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Oxbridge 2020

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GinWorksForMe Thu 02-May-19 14:15:52

Is it too early for an Oxbridge 2020 thread? I'm feeling in need of some hand holding through this process...

DS1 is going to apply to Cambridge for Maths. Doesn't know yet whether to name a college or put in an open application, so any tips gratefully received. We have visited two (very different) colleges and been to a Maths Open Day. It's unlikely we're going to have the opportunity to visit many more colleges as their open days seem to be on Saturdays and DS1 has a paid job Saturdays and Sundays.

Anyone else applying for Oxbridge for 2020 entry and want to share the journey?

OP’s posts: |
goodbyestranger Thu 02-May-19 14:43:24

I'll keep you intermittent company! DD4 intends to apply but not for Cambridge and not for Maths. Lots of people on here know about Maths though, so you'll get lots of advice.

hobbema Thu 02-May-19 16:55:05

Hi @GinWorksForMe thanks for opening proceedings! DD who is also a DT is planning to apply for 2020. I'm not sure why I've followed previous years' threads ( though someone did once post on how much she loved a "Eton/Winchester/Harrow" thread despite having no child planning to go for any!!) but I have and can see how supportive they can be. Was really moved by the travails of a woman who had twins applying last year who were both rejected. She was so open and frank and ultimately generous with other people. I learned lots by reading them so am dipping my toe into this one now I have a dog in the fight!

OKBobble Thu 02-May-19 18:03:32

First off let's not call them rejections but those that fail to receive an offer, after all any person who is in a position to make sn application is already successful. I would urge anyone joining this thread to look at admissions stats so they are fully aware of the longshot it is to gain an offer.

DS will be applying to Oxford. I too have followed the 2019 threads.

NetballHoop Thu 02-May-19 18:09:36

Thanks for starting the thread. I have DTs who are both hoping to apply. I have to say that secretly I'd rather neither of them get an offer than only one.

goodbyestranger Thu 02-May-19 18:18:12

Will your DTs be applying for the same subject and or same place NetballHoop? I'm glad I haven't had twins - no doubt there are lovely things about twins but feeding as newborns and dual Oxbridge applications are not two I envy!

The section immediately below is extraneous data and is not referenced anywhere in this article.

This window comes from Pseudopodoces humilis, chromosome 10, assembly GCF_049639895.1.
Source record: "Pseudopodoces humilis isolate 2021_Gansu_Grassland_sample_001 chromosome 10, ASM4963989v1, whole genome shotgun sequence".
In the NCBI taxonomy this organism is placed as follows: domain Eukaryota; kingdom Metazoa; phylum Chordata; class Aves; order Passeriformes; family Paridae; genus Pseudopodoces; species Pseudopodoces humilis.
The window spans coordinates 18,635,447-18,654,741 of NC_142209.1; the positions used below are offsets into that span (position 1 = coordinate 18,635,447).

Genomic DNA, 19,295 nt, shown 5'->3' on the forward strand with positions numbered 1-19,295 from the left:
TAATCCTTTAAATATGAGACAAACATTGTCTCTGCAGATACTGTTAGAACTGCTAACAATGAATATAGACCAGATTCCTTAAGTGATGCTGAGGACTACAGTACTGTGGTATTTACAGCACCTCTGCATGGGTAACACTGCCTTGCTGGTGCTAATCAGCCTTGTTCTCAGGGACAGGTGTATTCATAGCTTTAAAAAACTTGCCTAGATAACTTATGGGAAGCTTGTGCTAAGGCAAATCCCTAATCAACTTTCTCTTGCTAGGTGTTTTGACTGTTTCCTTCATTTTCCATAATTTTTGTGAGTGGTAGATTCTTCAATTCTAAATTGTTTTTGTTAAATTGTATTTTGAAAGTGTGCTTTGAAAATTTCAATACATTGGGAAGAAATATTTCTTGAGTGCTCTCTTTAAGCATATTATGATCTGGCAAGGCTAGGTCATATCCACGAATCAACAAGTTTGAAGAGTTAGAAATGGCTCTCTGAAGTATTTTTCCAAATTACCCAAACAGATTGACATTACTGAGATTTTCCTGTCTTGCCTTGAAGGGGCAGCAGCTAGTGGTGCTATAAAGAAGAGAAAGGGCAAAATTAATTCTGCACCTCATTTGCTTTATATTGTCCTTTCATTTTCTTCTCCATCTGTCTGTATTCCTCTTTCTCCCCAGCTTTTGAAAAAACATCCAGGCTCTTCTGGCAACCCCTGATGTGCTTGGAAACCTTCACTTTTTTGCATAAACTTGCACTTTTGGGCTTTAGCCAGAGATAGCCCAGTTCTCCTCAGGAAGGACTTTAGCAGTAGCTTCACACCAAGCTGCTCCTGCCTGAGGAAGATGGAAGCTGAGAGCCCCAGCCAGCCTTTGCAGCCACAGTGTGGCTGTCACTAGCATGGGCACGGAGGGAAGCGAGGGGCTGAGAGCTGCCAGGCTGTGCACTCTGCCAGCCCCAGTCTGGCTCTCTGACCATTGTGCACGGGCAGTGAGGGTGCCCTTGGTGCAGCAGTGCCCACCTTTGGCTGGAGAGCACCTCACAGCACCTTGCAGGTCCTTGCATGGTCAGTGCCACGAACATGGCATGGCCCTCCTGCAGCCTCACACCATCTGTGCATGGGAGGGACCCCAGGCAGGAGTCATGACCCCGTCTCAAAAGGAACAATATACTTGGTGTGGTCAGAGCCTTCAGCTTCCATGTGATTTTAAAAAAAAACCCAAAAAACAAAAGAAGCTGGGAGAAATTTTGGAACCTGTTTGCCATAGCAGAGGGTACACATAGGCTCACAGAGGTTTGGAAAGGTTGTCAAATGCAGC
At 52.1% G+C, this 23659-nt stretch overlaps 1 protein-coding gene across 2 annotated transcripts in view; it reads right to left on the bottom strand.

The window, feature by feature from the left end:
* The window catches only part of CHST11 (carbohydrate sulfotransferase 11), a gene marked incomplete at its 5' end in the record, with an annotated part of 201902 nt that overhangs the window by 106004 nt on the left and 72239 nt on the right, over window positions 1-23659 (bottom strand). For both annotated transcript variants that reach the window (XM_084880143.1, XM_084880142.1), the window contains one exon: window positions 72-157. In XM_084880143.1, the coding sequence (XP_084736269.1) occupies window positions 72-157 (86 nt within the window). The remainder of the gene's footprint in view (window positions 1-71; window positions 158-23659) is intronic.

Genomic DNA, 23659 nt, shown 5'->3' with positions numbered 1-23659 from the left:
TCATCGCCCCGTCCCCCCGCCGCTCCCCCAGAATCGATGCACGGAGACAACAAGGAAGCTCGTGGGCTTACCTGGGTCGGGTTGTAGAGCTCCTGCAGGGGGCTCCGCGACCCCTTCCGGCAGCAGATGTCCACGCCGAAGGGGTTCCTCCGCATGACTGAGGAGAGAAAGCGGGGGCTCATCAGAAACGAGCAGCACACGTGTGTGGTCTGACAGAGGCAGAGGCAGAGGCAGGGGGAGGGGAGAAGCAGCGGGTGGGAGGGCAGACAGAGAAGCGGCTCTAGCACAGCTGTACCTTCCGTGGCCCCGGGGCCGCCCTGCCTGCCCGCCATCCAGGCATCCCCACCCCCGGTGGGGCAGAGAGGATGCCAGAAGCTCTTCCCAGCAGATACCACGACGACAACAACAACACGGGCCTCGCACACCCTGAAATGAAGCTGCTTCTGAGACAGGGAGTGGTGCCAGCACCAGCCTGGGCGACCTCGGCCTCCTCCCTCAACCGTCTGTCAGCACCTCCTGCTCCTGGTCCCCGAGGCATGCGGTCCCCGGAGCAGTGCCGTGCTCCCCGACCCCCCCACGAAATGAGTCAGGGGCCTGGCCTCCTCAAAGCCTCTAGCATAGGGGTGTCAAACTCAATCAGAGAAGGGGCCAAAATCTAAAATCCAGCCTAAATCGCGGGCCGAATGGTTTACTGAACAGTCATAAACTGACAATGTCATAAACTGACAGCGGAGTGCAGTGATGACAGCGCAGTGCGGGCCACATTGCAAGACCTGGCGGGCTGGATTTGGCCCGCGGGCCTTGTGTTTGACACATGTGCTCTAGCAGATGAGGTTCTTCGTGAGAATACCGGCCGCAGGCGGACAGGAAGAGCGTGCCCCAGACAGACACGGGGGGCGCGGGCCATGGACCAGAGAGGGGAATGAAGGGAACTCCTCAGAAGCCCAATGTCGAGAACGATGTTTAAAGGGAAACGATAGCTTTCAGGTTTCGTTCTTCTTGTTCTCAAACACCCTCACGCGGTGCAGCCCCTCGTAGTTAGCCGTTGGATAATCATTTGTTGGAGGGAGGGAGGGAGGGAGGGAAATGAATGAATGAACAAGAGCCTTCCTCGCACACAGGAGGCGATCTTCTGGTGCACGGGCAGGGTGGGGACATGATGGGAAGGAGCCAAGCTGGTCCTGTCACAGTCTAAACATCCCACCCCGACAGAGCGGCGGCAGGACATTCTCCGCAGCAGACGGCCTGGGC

hobbema it sounds as though your second twin doesn't intend to apply?

DD4 seems to want to apply for ab initio Classics.

goodbyestranger Thu 02-May-19 18:27:17

OP in terms of Open Applications, none of my DC have ever done one, either for Oxford or Durham, on the grounds that they felt they might as well have a degree of say in where they could hopefully end up. I don't think that an Open Application increases chances of an interview so there's not much to gain but there is a certain amount to lose in terms of autonomy. If an applicant genuinely doesn't have any preference then fair do's, but mine have all liked a particular one (not the same one, all different, but one each is what I mean).

hobbema Thu 02-May-19 18:31:02

@OKBobble, I absolutely stand corrected. No judgement or offence was intended at all, quite the opposite. I think everyone using this thread will be doing so in full knowledge of the scale of the challenge their DS’s face. Thank you for pointing that out . I will take care with future posts.
@goodbyestranger DT2 has no intention of applying; she is all about the parties!

hobbema Thu 02-May-19 18:40:19

@OKBobble, just re-read my post; I meant it to read as a thank you for the advice re using terms which are potentially insensitive rather than a sarcastic response to the unlikelihood of gaining an Oxbridge offer... Oh dear, I think I'm not going to be very good at this....

WickedGoodDoge Thu 02-May-19 19:08:55

DS is planning on applying to Cambridge for Maths. He sat his Maths Higher this morning so the decision will depend on today’s results <as well as the rest> grin He seems happy with how it went, but we’ll see...

OKBobble Thu 02-May-19 19:21:49

No offence taken - its just that the thread for those without an offer last time seemed to imply they had been rejected/failed. Although they hadn't been successful in their applications I'd rather like the 2020 cohort to celebrate the ability to apply rather than the actual outcomes whatever they may be.

sandybayley Thu 02-May-19 19:42:55